The Best Science Fiction and Fantasy of the Year: Volume Twelve (2018) Edited by Jonathan Strahan

 

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Background

The Best SF&F Volume Twelve contains 29 short stories of genre fiction selected by Jonathan Strahan. I was so impressed with last year’s Volume Eleven that I didn’t hesitate to buy this new Volume Twelve when it was released in March 2018. It is another high-quality collection in which every story deserves to be read. Authors include Charlie Jane Anders, Samuel R. Delany, Greg Egan, Dave Hutchinson, Caitlin R Kiernan, Yoon Ha Lee, Max Gladstone, Alastair Reynolds, and many more.

In his introduction, Strahan offers some of his highlights of the year including the resurgence of “the novella,” which suggests that readers are keen to read more short fiction. Strahan recommends Tor.com for the regular “free” short stories it provides. He also comments on the continuing quality of such monthly publications as Lightspeed, Asimov’s, Interzone, Uncanny, Beneath Ceaseless Skies and more. Continue reading

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The Big Time (1958) by Fritz Leiber

‘This war is the Change War, a war of time travelers–in fact, our private name for being in this war is being on the Big Time.’

 

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Artwork by Hoot von Zitzewitz

Fritz Leiber’s Hugo Best Novel winner The Big Time is sixty years old. Have you heard of it? I’ve had this on my TBR list for a couple of years and was inspired to read it by the Little Red Reviewer. She holds a Vintage Science Fiction Month reading event every January, and this was my choice for it.

One of the questions she has asked Vintage SF Month participants is: “Why did you choose to read a vintage title?” It’s an important question. I was looking through my reviews from last year and was shocked to find that I had only read two SF titles written before 1980: The Dispossessed and The Ginger Star. Apart from simply wanting to read more vintage titles this year, I want to see how well these stories stand up today. Vintage SF can offer readers a window into the past but it’s fair to say that they often age poorly. When we read them with modern eyes, we need to be aware of the time period they were conceived in.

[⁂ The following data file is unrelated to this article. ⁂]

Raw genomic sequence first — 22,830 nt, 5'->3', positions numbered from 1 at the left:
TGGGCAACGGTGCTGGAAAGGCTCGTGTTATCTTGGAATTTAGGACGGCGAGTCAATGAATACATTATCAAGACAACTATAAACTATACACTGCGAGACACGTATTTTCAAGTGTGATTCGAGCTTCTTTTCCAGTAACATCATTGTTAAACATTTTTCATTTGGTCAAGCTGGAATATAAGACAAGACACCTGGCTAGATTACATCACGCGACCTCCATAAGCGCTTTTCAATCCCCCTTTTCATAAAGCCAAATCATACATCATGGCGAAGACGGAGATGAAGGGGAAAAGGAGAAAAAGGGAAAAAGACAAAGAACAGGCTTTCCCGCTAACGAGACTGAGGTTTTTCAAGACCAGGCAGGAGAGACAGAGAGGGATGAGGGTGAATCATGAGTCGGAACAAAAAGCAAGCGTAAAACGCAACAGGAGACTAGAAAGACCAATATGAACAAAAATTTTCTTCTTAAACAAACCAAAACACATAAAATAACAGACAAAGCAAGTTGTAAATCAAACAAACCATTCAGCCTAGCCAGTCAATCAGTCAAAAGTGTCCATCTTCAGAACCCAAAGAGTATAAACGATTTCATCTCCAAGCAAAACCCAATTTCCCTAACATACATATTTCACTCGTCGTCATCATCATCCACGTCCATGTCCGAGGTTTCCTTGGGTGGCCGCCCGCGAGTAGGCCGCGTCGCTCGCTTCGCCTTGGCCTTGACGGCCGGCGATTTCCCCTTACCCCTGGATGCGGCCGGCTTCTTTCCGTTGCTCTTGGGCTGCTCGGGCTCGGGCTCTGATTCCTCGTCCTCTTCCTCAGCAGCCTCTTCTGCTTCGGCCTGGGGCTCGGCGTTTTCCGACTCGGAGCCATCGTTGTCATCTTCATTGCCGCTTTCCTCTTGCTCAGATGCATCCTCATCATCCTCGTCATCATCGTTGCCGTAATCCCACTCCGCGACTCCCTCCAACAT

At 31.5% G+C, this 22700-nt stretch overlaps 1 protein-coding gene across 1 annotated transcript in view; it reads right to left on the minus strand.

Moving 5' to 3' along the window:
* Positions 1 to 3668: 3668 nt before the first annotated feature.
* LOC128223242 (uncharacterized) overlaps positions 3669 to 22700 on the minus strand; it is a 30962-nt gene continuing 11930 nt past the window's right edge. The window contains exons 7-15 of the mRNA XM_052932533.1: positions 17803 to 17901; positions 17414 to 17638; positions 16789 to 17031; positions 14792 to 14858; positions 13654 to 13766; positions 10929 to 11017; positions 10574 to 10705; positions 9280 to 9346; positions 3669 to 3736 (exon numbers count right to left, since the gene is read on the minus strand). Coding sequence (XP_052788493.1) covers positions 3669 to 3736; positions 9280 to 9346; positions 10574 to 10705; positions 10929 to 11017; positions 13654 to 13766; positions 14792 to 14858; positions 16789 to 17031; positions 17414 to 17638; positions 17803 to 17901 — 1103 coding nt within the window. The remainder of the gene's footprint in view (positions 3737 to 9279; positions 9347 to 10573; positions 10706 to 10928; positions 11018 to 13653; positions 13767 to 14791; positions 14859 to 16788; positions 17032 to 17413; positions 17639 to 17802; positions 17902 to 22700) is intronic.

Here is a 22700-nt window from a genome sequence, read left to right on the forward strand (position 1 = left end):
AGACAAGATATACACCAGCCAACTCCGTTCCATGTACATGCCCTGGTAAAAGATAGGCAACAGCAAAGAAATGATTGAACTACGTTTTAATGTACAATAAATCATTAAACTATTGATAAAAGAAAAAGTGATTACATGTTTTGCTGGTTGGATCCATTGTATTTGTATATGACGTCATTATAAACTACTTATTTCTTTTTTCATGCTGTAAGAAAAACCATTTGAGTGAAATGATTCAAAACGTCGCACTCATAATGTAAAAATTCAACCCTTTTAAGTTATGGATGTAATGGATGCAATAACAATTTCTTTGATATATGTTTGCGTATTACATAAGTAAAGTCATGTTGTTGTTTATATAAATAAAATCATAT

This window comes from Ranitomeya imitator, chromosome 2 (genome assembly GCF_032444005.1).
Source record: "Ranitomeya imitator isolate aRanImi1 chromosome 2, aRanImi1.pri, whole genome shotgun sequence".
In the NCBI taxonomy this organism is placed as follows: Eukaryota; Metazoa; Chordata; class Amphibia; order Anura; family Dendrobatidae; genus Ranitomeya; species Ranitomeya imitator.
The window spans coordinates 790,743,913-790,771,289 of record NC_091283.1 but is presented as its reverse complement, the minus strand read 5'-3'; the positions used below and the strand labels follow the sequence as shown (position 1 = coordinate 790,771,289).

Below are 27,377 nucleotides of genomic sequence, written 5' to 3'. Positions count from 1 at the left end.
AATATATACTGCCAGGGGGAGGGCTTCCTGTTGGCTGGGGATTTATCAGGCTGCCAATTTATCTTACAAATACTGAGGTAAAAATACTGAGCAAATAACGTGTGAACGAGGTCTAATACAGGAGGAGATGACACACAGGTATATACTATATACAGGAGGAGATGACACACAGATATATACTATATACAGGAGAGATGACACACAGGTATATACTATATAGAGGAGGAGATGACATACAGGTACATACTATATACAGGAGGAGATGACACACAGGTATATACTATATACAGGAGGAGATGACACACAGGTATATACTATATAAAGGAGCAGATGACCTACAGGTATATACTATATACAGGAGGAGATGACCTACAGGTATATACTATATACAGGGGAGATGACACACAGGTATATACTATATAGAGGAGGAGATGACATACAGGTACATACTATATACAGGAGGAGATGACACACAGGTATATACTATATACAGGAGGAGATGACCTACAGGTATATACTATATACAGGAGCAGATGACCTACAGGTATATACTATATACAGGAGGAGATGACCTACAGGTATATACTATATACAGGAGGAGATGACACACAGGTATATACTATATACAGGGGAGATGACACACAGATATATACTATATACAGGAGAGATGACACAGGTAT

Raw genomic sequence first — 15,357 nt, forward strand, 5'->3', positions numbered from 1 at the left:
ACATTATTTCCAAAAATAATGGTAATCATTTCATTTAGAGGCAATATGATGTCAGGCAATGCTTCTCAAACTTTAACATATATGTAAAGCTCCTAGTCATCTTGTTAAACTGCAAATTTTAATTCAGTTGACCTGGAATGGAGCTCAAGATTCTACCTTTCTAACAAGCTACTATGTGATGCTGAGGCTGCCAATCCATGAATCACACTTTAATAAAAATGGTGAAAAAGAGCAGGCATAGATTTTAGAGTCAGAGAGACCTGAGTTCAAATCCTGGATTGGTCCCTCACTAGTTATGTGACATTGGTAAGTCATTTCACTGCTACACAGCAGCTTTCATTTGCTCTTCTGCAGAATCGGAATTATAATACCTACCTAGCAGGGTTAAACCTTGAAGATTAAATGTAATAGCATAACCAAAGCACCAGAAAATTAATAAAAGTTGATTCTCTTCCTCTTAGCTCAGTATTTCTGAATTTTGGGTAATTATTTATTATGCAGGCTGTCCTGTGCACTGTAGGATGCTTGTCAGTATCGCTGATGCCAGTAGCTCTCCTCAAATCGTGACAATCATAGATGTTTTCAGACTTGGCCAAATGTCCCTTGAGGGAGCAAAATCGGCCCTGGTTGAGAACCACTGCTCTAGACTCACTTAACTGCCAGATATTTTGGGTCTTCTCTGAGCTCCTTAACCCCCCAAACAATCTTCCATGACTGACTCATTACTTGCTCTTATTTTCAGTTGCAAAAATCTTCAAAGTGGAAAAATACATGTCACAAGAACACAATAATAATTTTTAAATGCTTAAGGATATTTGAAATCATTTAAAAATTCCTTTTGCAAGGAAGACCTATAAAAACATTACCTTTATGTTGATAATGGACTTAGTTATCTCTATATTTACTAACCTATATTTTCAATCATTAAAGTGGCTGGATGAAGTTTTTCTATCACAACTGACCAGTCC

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January is “Vintage Science Fiction Month”

This is a yearly reading event held by the Little Red Reviewer, which she started in 2012. She also stresses this is “Not-a-Challenge!” Basically, it’s a chance to read some of the many older science fiction works that are out there. Then write or comment about them on the web. It’s also a great chance to interact with fellow bloggers and science fiction and fantasy readers.

Here’s the Little Red Reviewer:

“My definition of Vintage is anything before 1979, and my definition of Scifi is pretty loose: scifi, sci-fantasy, sword and sorcery, robots, magical swords, near future, far future, pulp scifi adventure, satire, War of the Worlds, Jules Verne, Mary Shelley. . .”

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Dawn (1987) by Octavia E. Butler

“Your people contain incredible potential, but they die without using much of it.”

 

Dawn is the first book in Octavia E. Butler’s Xenogenesis trilogy. It was nominated for the 1988 Locus Award for Best Science Fiction Novel. I read her 1979 classic Kindred a couple of years ago and it totally blew me away. (You can find my review here.) I was so impressed with Butler’s storytelling that I wanted to read anything and everything written by her. I regret it has taken me this long to get around to this novel because it is a riveting and powerful story, one which I couldn’t put down.

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Cover Art by John Jude Palencar

One of my aims with this blog is to write spoiler-free reviews. With this book, I am going to have to reveal some of the main plot details but I won’t go beyond the published synopsis. Unfortunately, the synopsis reveals important events which occur at the beginning of the story. If you would rather not know these details then stop reading now. Continue reading